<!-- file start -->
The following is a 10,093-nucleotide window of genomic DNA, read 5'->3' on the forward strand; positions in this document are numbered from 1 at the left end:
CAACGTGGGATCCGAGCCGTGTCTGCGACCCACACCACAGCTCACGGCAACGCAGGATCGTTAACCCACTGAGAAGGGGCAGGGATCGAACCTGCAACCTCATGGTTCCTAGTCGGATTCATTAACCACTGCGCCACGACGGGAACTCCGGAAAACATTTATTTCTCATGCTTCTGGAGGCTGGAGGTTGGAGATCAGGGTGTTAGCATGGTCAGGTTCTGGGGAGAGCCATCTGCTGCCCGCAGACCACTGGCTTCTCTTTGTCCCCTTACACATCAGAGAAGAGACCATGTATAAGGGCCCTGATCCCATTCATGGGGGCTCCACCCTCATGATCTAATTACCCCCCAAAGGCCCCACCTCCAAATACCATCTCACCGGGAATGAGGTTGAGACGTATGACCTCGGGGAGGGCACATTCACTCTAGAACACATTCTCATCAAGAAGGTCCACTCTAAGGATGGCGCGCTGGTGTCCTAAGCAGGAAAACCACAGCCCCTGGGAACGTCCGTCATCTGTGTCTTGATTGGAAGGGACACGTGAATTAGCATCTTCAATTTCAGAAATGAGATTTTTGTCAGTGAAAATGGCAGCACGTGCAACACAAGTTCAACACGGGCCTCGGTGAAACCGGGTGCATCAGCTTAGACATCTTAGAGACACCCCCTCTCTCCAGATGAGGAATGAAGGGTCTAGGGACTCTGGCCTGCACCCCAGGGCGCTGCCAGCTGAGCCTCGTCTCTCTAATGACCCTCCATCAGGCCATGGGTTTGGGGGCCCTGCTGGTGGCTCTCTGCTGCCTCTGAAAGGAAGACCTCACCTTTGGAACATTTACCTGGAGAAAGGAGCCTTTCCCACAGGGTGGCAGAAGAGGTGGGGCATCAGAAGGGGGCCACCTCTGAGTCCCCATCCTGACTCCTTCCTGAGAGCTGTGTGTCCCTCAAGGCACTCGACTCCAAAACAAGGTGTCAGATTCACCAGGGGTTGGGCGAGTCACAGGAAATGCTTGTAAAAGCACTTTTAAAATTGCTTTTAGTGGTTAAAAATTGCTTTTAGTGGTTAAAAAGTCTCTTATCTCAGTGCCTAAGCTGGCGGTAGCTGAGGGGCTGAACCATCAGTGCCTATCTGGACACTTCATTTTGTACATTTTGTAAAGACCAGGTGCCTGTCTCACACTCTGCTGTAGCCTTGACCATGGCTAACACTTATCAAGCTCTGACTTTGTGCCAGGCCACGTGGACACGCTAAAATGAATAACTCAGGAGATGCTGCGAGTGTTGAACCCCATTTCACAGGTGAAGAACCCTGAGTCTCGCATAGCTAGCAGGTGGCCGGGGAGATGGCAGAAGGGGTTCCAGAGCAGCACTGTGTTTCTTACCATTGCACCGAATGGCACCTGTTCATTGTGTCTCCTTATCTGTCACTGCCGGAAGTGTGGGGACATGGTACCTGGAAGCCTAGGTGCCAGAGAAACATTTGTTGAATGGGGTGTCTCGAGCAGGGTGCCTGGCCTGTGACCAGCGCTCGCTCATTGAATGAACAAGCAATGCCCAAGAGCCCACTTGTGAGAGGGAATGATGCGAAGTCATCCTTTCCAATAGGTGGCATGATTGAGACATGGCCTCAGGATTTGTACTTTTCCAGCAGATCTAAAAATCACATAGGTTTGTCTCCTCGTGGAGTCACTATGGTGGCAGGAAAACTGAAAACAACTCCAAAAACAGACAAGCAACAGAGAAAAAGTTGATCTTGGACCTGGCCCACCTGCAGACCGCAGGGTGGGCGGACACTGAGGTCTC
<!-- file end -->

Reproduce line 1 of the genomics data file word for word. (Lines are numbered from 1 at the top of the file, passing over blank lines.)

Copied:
The following is a 10,093-nucleotide window of genomic DNA, read 5'->3' on the forward strand; positions in this document are numbered from 1 at the left end: